The river runneth under.
What’s in a name?
The river Mole probably gets its name from a back-formation of the name Molesey, which is the settlement at which it joins the river Thames. How much more romantic though, to think of its likeness to the small ground-dwelling rodent, as the river also boasts a burrowing habit.
Between the towns of Dorking and Leatherhead the underlying chalk contains a number of ‘swallow holes’. These lead to the surface flow actually reducing through this section of the river as much of the volume of water travels underground, only re-surfacing when forced to do so by the appearance of the layer of London clay starting near Leatherhead.
In particularly hot and dry years, this habit exhibits itself in a strange phenomenon, when a stretch of the river before Leatherhead dries up completely on the surface. It happened in the drought year 1976 and this week, after a couple of weeks of increasing July temperatures it has happened again.
Stories abound of the treasures that have been hidden in the swallow-holes over the years by highwaymen and the like. There may be some truth to these stories but the truth is probably more mundane.
A worthwhile walk
I went walking on the river bed this morning, not far from Leatherhead. I found the bare riverbed, along with a few large stagnant puddles being eyed-up by the local dragonfly population.
It is something of a privilege to be able to walk, dry-footed, where the fishes usually play. To peer beneath the scoured out roots of an ancient tree where a pike should be laying in wait for its prey.
At the same time it feels slightly odd and uncomfortable, a throwback to childhood entreaties not to play in the river or go out of your depth. There is no risk here. The river won’t suddenly reappear without warning and wash me tumbling downstream to my doom. But something primal tells me that I am in a ‘wrong’ place, somewhere man shouldn’t be.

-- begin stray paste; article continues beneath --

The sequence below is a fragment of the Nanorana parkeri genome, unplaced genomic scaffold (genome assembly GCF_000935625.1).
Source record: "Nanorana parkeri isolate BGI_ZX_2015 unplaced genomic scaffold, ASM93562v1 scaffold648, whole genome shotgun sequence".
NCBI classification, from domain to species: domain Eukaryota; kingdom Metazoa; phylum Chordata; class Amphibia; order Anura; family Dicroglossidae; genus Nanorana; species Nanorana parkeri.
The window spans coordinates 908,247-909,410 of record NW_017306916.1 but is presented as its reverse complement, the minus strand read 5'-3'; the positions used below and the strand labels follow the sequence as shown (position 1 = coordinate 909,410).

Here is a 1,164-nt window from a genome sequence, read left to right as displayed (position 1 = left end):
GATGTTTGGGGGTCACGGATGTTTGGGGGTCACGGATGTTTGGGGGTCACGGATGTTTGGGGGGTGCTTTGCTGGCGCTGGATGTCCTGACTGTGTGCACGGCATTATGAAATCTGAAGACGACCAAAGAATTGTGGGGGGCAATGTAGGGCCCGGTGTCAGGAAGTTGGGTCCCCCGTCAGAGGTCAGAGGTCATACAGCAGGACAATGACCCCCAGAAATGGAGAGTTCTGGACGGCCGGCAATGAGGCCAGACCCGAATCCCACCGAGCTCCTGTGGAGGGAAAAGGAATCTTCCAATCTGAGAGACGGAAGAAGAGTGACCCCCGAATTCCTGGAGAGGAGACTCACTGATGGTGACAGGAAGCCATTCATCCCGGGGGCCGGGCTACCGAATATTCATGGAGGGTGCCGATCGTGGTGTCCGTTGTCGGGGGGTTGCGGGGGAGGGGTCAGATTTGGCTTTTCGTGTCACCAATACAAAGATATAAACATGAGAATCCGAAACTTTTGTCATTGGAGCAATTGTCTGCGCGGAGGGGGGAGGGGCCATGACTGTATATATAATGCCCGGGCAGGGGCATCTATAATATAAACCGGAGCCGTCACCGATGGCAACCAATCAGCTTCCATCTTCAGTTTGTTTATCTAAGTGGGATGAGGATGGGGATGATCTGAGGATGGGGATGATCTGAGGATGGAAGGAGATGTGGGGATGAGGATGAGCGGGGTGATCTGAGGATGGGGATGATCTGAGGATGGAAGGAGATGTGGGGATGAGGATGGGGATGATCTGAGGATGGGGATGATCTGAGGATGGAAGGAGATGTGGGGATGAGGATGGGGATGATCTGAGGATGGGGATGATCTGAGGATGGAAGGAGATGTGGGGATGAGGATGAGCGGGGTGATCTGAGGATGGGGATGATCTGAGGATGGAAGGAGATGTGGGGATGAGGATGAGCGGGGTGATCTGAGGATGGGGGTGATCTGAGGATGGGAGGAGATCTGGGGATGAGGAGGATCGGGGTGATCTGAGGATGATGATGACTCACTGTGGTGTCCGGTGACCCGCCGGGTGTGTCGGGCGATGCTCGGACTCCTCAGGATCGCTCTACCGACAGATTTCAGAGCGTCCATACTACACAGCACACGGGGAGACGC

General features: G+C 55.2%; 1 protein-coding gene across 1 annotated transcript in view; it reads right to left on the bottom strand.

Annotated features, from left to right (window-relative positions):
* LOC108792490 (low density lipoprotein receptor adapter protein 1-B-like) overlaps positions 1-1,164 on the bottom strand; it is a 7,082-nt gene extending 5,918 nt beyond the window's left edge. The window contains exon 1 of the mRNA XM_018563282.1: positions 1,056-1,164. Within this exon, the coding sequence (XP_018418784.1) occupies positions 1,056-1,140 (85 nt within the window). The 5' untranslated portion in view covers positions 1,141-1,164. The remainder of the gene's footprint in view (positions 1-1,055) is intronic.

So I potter, shooting a bit of video for posterity and discovering the desiccated claws of a dead crayfish that didn’t heed the warnings of the receding waters in time. It isn’t until I return to pack up my kit that I notice it. To be honest I don’t know how I had missed it as once spotted it was obvious…impossible to unsee.
Buried, on its side, and become one with the bed of the river, a discarded bike. Not ancient, but there long enough that almost all of its spokes have rusted completely away, just a few gamely holding the back wheel almost together. One plastic pedal gamely reaches for what would normally be the surface, this victim of a Saturday night “get me home” theft. Better, in the eyes of the thief, flung into the river when close to home rather than reunited with its owner.
Bicycles are strange objects. They are freedom-givers to children and a lifeline to many workers. They can be a special treasure to some while being taken for granted by others, until they disappear and can no longer fulfil their duty. So a fallen and lost bike deserves respect. This one has been recorded for posterity in two positions.